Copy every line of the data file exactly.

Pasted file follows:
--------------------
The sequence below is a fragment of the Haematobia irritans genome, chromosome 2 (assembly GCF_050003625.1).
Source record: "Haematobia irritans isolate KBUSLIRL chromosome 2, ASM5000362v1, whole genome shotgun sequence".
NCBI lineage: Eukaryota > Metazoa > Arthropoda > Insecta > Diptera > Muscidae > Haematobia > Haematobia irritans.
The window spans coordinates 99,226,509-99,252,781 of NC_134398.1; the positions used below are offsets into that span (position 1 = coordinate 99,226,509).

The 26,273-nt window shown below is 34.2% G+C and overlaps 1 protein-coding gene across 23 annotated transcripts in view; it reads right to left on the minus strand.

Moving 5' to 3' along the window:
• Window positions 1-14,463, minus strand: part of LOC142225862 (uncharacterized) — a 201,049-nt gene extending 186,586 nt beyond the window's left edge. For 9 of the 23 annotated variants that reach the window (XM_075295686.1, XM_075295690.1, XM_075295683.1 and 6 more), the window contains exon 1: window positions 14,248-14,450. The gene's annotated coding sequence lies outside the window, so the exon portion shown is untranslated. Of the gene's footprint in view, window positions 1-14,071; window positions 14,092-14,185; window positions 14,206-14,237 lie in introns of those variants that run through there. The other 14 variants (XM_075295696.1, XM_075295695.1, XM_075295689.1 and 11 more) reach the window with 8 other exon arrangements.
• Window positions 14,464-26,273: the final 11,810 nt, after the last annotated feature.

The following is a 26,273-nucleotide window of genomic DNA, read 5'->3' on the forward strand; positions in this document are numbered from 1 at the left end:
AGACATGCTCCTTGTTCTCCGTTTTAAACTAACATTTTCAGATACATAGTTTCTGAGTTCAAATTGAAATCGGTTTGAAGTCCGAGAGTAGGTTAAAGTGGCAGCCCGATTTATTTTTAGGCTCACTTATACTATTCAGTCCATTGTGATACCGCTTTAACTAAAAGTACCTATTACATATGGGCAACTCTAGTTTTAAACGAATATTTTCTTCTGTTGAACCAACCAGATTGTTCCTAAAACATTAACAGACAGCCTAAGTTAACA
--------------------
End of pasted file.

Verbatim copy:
The sequence below is a fragment of the Haematobia irritans genome, chromosome 2 (assembly GCF_050003625.1).
Source record: "Haematobia irritans isolate KBUSLIRL chromosome 2, ASM5000362v1, whole genome shotgun sequence".
NCBI lineage: Eukaryota > Metazoa > Arthropoda > Insecta > Diptera > Muscidae > Haematobia > Haematobia irritans.
The window spans coordinates 99,226,509-99,252,781 of NC_134398.1; the positions used below are offsets into that span (position 1 = coordinate 99,226,509).

The 26,273-nt window shown below is 34.2% G+C and overlaps 1 protein-coding gene across 23 annotated transcripts in view; it reads right to left on the minus strand.

Moving 5' to 3' along the window:
• Window positions 1-14,463, minus strand: part of LOC142225862 (uncharacterized) — a 201,049-nt gene extending 186,586 nt beyond the window's left edge. For 9 of the 23 annotated variants that reach the window (XM_075295686.1, XM_075295690.1, XM_075295683.1 and 6 more), the window contains exon 1: window positions 14,248-14,450. The gene's annotated coding sequence lies outside the window, so the exon portion shown is untranslated. Of the gene's footprint in view, window positions 1-14,071; window positions 14,092-14,185; window positions 14,206-14,237 lie in introns of those variants that run through there. The other 14 variants (XM_075295696.1, XM_075295695.1, XM_075295689.1 and 11 more) reach the window with 8 other exon arrangements.
• Window positions 14,464-26,273: the final 11,810 nt, after the last annotated feature.

The following is a 26,273-nucleotide window of genomic DNA, read 5'->3' on the forward strand; positions in this document are numbered from 1 at the left end:
AGACATGCTCCTTGTTCTCCGTTTTAAACTAACATTTTCAGATACATAGTTTCTGAGTTCAAATTGAAATCGGTTTGAAGTCCGAGAGTAGGTTAAAGTGGCAGCCCGATTTATTTTTAGGCTCACTTATACTATTCAGTCCATTGTGATACCGCTTTAACTAAAAGTACCTATTACATATGGGCAACTCTAGTTTTAAACGAATATTTTCTTCTGTTGAACCAACCAGATTGTTCCTAAAACATTAACAGACAGCCTAAGTTAACA